Commercializing advanced technologies is a rising tide that lifts all boats, as any given tech is only as good as the ability to apply it to a purpose. Every advanced tech, from the laser to DSPs, started out as stand-alone products before convergence brought them into more advanced integrated systems. Only by having high levels of integration can an advanced solution, for any application, offer the performance and functionality now expected in the marketplace.
One of the areas that is going through a wave of evolutionary change is in sensing systems. Now, not only are multiple sensors integrated into a single product, but their information is also integrated in the most advanced solutions, like autonomous vehicles and systems. This integration of data to create a more intelligent interpretation of the situation around an observing system is called sensor fusion, as it is more than just putting a bunch of sensors in a package.
Sensor subsystems still undergoing evolutionary development involve optical solutions like vision, and most especially Light Detection and Ranging (LiDAR), which offers high levels of object-recognition capability. However, legacy LiDAR solutions can be fairly complex and expensive, since the core technologies involved are still advancing fairly aggressively.
One example of this advancement in capability due to commercialization can be found in Semtech's collaboration with Intel® to develop optical semiconductor platforms for LiDAR solutions. The company’s laser drivers and programmable transimpedance amplifiers (TIAs) are integrated into the Intel RealSense™ LiDAR Camera L515, enabling the development of power-efficient, high-resolution consumer LiDAR solutions.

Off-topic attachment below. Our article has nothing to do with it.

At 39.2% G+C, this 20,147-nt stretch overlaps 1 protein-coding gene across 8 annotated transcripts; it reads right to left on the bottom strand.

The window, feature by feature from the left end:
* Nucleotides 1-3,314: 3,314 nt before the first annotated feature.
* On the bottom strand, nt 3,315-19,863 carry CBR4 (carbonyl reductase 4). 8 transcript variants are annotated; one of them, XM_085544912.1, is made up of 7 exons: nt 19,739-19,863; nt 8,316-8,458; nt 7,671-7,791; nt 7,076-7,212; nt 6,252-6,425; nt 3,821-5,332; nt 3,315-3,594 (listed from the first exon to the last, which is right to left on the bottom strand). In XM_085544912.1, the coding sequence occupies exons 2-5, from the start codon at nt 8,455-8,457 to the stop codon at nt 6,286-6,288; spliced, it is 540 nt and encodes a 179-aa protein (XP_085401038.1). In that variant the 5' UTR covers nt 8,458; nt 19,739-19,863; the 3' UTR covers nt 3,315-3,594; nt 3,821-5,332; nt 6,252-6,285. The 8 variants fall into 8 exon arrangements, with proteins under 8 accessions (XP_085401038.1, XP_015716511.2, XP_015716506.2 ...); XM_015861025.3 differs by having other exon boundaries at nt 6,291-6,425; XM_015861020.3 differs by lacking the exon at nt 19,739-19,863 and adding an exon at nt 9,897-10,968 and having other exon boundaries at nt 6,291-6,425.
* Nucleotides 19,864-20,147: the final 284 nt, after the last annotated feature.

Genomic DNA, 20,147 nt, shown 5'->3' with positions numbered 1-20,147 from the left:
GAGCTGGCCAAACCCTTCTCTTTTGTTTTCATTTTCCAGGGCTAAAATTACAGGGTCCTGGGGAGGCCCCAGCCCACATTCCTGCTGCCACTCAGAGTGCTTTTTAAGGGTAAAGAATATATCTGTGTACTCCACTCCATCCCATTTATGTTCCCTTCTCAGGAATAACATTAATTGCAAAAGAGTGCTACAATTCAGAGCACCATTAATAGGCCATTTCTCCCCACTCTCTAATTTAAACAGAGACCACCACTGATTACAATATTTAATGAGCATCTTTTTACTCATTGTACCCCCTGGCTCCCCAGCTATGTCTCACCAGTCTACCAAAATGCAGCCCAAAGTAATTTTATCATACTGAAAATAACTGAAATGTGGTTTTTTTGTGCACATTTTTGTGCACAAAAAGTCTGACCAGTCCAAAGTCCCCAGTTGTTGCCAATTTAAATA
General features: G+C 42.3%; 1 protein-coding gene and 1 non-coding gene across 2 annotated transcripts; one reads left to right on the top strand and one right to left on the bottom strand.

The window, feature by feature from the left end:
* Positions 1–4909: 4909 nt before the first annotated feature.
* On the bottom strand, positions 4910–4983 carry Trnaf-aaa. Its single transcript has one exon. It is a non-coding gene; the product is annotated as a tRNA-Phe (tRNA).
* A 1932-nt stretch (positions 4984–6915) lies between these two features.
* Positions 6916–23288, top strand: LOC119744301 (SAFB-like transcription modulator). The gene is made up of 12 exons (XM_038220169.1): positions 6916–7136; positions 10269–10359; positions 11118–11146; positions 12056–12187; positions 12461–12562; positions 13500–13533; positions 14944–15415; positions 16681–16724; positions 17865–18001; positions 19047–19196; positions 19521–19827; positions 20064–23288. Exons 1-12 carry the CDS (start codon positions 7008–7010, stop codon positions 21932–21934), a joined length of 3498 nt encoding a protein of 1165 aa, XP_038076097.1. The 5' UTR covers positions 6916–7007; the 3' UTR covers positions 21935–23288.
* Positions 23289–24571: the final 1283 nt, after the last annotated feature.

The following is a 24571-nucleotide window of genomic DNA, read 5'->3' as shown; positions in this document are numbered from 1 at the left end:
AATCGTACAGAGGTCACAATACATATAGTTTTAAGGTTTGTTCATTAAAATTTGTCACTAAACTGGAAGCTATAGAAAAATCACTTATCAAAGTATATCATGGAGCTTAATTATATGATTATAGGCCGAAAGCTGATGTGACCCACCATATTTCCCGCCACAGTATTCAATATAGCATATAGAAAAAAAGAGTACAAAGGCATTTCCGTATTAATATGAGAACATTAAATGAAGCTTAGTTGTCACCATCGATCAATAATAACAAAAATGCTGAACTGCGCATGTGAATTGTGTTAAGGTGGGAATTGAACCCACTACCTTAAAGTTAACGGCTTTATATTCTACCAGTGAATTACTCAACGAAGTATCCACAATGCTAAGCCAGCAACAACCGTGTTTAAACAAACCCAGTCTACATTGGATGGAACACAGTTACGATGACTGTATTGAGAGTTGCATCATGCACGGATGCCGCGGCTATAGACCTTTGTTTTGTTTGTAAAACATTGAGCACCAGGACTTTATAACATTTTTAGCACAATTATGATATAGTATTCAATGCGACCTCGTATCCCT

The work between Intel RealSense technology and Semtech’s Signal Integrity Products Group targeted the L515 camera’s ability to work in very low signal-to-noise ratio (SNR) environments. The TIAs have low input referred noise (IRN), which lets the L515 LiDAR camera deliver a very high resolution of up to 23 million depth points per second.
Features of the camera include high-precision depth capability and an error of less than 16mm at max operating range. Along with high-frequency laser modulation, it can sense objects as small as 7mm diameter from up to 1 meter away (Figure 2). To get a better understanding of what the collaboration and its results means to the industry, we spoke to Simon McCaul, Senior Market Manager for Semtech’s signal integrity product group.
Read the full Q&A on the Evaluation Engineering website, and learn more about the collaboration at the link below.
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